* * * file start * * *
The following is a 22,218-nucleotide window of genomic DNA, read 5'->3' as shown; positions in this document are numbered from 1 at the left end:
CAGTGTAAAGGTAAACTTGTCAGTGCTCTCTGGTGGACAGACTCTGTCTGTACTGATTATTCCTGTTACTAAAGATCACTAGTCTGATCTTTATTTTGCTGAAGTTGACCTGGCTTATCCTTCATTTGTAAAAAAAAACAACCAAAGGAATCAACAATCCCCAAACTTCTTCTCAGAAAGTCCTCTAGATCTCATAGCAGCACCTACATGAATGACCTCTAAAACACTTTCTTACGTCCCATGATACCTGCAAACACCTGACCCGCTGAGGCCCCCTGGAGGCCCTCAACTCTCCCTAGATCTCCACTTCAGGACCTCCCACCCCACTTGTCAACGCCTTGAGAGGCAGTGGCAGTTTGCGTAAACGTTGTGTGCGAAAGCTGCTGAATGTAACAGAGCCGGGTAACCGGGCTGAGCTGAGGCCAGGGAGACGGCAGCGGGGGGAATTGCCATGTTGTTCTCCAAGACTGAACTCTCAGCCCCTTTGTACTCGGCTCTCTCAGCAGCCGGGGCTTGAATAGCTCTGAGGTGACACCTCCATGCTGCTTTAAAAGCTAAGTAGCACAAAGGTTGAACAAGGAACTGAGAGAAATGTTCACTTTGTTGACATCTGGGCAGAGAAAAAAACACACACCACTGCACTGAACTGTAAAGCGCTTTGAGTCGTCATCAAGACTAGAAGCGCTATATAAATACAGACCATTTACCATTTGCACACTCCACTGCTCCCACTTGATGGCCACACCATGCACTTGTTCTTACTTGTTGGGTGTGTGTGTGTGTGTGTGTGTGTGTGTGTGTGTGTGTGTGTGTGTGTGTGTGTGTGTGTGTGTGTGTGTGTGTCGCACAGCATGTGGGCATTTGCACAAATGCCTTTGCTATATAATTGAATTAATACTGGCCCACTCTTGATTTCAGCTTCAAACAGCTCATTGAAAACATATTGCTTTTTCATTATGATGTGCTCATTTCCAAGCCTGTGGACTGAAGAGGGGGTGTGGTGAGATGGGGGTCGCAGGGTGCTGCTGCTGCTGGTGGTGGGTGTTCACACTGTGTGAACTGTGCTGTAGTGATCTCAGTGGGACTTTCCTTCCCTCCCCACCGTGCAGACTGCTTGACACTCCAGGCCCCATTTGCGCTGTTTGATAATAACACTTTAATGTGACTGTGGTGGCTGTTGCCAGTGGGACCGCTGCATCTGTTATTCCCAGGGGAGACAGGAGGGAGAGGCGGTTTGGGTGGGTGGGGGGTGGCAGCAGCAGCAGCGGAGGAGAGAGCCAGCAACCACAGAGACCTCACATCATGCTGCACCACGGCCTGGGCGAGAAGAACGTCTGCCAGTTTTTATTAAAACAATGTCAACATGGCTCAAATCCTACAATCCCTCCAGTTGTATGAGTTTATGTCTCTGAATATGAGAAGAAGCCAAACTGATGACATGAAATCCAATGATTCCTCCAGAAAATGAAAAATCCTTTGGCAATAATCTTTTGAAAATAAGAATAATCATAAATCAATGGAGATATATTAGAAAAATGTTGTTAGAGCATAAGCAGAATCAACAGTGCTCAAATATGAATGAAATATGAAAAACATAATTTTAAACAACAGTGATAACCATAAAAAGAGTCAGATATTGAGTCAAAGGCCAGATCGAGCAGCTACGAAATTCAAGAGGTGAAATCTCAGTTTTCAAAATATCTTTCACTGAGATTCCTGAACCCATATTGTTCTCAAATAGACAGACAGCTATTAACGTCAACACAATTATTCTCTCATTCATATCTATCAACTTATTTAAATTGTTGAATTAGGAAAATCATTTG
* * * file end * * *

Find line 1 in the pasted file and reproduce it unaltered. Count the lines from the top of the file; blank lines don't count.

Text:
The following is a 22,218-nucleotide window of genomic DNA, read 5'->3' as shown; positions in this document are numbered from 1 at the left end: